Mediation, Resistance, and Identity in Colonial Cuzco. A Review Essay
by Kathryn Burns (Durham, N.C.: Duke University Press, 1999); Inka
Peru, by Carolyn Dean (Durham, N.C.: Duke University Press, 1999).
History, by Catherine Julien (Iowa City: University of Iowa Press, 2000); The
Peru, by Ward Stavig (Lincoln: University of Nebraska Press, 1999).
|R. Alan Covey a1|
a1 American Museum of Natural History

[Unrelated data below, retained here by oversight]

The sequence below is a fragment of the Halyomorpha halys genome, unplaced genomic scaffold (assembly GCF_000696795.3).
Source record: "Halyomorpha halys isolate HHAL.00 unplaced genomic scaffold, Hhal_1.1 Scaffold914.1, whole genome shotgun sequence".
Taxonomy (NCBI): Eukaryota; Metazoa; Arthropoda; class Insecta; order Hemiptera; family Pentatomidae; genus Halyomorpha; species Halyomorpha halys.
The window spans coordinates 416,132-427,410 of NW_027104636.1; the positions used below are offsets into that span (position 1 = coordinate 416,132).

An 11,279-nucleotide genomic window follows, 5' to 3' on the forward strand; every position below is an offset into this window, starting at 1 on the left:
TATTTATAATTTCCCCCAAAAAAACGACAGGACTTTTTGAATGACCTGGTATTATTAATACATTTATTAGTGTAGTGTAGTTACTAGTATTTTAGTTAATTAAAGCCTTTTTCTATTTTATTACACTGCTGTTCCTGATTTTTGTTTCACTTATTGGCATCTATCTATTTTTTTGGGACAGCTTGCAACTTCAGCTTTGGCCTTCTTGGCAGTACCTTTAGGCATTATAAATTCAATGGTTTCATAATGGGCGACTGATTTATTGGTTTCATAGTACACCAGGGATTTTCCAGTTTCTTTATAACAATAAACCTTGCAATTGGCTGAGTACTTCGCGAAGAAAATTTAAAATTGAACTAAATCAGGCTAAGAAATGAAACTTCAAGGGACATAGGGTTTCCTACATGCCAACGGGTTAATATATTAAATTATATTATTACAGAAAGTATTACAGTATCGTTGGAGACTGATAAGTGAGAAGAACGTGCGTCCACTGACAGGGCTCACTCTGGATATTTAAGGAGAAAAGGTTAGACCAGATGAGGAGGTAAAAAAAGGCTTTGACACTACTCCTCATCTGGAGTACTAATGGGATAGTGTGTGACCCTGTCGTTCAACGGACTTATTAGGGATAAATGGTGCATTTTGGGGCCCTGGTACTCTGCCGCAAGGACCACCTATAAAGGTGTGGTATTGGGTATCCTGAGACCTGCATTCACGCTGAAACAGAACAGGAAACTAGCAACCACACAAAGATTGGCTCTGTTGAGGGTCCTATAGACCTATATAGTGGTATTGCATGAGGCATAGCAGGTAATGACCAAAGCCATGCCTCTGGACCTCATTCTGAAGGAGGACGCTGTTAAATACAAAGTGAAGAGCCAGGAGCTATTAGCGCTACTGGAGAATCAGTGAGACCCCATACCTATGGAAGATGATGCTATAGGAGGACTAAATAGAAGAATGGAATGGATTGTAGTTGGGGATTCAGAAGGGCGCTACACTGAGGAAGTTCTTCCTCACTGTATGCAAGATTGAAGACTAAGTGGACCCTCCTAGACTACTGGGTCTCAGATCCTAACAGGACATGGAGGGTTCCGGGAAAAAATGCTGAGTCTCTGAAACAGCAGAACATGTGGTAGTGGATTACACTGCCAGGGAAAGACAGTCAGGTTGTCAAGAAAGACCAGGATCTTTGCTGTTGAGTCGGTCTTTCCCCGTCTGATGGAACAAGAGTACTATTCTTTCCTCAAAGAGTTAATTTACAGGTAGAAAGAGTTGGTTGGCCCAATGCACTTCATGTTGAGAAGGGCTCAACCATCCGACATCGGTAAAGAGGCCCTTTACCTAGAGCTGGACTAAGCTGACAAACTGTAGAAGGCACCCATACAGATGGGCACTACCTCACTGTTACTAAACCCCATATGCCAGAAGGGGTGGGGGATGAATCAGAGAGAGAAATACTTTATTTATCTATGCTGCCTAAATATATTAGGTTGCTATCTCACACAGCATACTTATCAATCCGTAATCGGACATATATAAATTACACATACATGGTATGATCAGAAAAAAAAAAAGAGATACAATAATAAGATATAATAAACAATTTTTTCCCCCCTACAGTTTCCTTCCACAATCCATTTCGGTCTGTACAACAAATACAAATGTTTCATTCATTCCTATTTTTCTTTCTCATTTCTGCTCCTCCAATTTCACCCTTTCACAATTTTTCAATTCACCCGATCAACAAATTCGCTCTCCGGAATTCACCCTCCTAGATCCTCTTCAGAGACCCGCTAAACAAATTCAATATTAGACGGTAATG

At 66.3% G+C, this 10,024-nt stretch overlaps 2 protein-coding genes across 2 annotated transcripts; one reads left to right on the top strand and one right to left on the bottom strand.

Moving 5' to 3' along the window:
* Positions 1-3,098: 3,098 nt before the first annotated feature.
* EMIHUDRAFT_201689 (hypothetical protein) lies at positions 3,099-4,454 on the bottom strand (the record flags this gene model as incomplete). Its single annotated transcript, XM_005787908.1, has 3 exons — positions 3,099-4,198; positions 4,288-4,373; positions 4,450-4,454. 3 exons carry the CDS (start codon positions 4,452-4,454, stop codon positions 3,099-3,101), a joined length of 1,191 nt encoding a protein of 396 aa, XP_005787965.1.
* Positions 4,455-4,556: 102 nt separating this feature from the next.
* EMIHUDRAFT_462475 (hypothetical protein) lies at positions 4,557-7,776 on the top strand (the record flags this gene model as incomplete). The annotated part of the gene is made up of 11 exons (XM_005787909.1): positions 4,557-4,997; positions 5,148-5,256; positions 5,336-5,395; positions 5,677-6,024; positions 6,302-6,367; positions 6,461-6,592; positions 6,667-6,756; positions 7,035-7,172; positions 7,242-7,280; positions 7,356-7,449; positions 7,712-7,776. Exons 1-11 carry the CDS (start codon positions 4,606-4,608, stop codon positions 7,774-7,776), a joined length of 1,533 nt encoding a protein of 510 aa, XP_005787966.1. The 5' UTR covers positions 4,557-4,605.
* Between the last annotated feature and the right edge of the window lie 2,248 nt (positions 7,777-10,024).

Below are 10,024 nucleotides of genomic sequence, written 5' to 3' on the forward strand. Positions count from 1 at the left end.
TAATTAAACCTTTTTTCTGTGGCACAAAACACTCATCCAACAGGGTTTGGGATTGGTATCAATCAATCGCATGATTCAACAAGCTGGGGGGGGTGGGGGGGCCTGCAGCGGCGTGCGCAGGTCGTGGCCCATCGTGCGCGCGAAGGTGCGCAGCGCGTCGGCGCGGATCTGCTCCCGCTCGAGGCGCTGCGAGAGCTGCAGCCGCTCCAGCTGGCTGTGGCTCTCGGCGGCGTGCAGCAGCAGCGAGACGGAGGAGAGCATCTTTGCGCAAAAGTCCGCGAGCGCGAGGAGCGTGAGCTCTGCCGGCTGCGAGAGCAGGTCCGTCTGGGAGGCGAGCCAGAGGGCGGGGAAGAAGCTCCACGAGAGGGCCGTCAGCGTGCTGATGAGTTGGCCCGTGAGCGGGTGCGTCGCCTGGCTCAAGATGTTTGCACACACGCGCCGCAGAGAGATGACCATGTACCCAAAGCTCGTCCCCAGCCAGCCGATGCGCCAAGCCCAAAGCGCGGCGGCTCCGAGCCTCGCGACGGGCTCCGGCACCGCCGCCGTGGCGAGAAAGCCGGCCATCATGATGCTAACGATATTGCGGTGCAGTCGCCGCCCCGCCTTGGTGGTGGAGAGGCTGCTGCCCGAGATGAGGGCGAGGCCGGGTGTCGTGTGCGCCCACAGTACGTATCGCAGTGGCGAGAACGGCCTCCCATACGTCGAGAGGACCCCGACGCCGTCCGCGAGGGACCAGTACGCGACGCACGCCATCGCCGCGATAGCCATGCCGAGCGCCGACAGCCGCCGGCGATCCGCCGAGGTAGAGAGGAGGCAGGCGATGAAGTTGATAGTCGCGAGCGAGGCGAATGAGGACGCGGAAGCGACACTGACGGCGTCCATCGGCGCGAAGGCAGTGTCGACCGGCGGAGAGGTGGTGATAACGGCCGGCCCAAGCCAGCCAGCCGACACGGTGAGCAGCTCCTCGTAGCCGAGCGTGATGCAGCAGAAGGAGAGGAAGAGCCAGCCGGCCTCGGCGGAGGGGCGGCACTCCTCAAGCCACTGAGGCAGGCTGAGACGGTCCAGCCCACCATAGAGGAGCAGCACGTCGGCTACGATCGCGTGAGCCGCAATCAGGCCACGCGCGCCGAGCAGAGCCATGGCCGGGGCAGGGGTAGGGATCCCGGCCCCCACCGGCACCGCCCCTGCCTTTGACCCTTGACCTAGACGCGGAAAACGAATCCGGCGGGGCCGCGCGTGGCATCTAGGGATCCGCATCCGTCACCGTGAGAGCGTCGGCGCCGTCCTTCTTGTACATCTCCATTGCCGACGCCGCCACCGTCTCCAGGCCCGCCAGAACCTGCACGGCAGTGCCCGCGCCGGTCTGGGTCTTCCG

This essay addresses recent scholarship on Colonial Cuzco, focusing on the complexity of imperial relationships at the colonial interface. Encounters between Europeans and Andeans in highland Peru involved considerable complexity at any given moment, and changed significantly over time. Exploring this complexity through historiography, ethnohistory, art, and anthropology, the four books reviewed here describe Colonial Cuzco as a contested interculture, in which a multiplicity of self-interested individuals and groups exploited inequalities between colonial government and those governed. As Dean (1999) observes, this divide developed out of the innate ambivalence of colonialism, in which colonizers sought to subordinate through enculturation, yet maintain discrete cultural categories. Native resistance to foreign enculturation and periodic rebellions and revitalization movements acted to maintain these categories. Still, the quotidian operation of the colonial system allowed (and even required) the mediation of the colonial interculture, a creative blurring of such categories as government/governed, urban/rural, sacred/secular, and even past/present. Fundamental to appreciating how Spaniards, Andeans, and others wove a variegated social fabric in Colonial Cuzco is the Quechua notion of tinku (or tinkuy), described by Dean, Stavig, and others.